New class: Editorial on decision to invite foreign varsities to India
Change is the only constant. The Bharatiya Janata Party had opposed the United Progressive Alliance’s plans to invite overseas higher educational institutions to set up branches in India, but just a few years later, the National Education Policy found nothing wrong in it. This has prompted the University Grants Commission to formulate draft guidelines for the setting up of campuses by foreign universities. It obviously does not matter that the NEP also visualised the dismantling of the UGC, because expediency is all. The project would give some students broader academic opportunities at home, even though education abroad means learning also through the exposure to different countries and peoples, a fullness of development beyond academics. The regulations demand that the quality of education and the value of the degree should be at par with those of the parent institution, but how would the UGC ensure it? The new entrants would be granted autonomy in the crucial areas of admission process and fee structures, although the latter must be ‘transparent and reasonable’. Reasonableness here is subjective — high standards of teaching and the best educational facilities cannot come cheap. Besides, the universities will repatriate their earnings; they will not be here for charity. The entry of foreign universities may bring advantages to a few — not many students will be able to afford them — and critics of the Narendra Modi government’s policies find it part of the general tilt towards privatisation in education.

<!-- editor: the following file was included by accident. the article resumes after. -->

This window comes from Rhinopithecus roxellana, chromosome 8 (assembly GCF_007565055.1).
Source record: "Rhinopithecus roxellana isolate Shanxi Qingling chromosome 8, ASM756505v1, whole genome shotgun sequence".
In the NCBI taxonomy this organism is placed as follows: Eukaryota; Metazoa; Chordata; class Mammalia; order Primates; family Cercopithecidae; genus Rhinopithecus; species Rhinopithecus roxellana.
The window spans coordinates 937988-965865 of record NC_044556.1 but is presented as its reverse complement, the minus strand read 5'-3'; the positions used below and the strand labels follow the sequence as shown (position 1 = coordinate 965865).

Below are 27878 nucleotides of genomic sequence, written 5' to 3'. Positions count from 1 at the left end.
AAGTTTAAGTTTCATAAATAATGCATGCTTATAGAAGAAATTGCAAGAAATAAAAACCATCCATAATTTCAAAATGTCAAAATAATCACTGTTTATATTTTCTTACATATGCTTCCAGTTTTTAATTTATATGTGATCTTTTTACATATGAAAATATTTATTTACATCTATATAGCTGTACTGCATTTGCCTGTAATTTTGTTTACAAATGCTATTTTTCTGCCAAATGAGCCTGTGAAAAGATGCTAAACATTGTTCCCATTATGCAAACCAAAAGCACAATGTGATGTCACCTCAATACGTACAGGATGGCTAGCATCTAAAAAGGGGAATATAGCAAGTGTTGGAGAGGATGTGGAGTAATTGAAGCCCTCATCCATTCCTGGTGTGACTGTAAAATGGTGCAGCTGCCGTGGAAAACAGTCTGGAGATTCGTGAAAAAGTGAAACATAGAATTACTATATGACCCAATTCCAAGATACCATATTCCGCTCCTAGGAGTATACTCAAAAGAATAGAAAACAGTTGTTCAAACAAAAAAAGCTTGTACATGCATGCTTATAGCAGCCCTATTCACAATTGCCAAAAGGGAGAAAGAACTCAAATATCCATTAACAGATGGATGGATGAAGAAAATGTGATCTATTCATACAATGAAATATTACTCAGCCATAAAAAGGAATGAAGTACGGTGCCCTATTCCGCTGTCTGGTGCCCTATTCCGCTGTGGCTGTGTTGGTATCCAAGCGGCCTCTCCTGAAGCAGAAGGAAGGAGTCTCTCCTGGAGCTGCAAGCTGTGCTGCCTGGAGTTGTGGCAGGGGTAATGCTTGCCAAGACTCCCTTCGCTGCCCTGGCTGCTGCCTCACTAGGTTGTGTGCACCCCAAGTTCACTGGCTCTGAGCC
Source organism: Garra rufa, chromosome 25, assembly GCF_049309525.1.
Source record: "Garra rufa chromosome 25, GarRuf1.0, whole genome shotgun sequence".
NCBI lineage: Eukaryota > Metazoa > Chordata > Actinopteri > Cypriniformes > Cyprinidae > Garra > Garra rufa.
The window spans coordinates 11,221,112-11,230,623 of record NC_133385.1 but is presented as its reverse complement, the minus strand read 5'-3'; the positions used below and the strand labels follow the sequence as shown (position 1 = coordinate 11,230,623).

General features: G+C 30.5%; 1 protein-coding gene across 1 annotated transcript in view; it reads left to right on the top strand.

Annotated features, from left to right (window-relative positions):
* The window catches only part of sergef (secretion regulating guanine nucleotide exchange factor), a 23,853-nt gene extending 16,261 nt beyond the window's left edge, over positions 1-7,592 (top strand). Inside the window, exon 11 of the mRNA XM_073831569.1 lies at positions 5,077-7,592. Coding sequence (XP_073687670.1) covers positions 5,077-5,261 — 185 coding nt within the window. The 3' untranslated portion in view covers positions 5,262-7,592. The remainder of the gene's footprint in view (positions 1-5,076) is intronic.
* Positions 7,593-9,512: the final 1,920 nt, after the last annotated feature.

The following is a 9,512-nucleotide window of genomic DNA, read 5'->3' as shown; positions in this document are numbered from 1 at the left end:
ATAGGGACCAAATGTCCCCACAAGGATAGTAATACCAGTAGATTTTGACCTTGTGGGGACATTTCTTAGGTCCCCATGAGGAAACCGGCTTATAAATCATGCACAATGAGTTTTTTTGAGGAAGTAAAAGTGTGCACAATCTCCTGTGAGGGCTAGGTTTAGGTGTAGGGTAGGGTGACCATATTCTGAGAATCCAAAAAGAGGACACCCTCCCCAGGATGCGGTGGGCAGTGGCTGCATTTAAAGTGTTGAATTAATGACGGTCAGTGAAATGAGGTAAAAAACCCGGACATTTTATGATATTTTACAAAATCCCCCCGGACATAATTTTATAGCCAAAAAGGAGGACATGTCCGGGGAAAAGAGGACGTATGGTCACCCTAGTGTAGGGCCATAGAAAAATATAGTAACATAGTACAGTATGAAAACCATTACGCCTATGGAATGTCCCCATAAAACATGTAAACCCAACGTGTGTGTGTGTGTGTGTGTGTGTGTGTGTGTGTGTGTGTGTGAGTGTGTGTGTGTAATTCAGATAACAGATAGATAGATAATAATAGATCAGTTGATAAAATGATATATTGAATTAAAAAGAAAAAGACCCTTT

A thorough discussion was necessary regarding the need for the move and its possible advantages, but the Bharatiya Janata Party dislikes discussion. In spite of sounding strict in the draft, the UGC undermines its own authority by giving overseas institutions a free hand in important aspects. Foreign campuses would undeniably represent a major change in the higher education system; at the very least, they could invite teachers in public universities to join the faculty. This would deepen inequalities in education and put State-funded and regional private universities at a serious disadvantage. Strangest is the draft’s warning against hurting ‘national interest’. A government that blocks students from underprivileged backgrounds from overseas study if they work on Indian culture and society has a funny view of that. Perhaps this is just a formality: underprivileged households would not be able to afford foreign universities for their children anyway.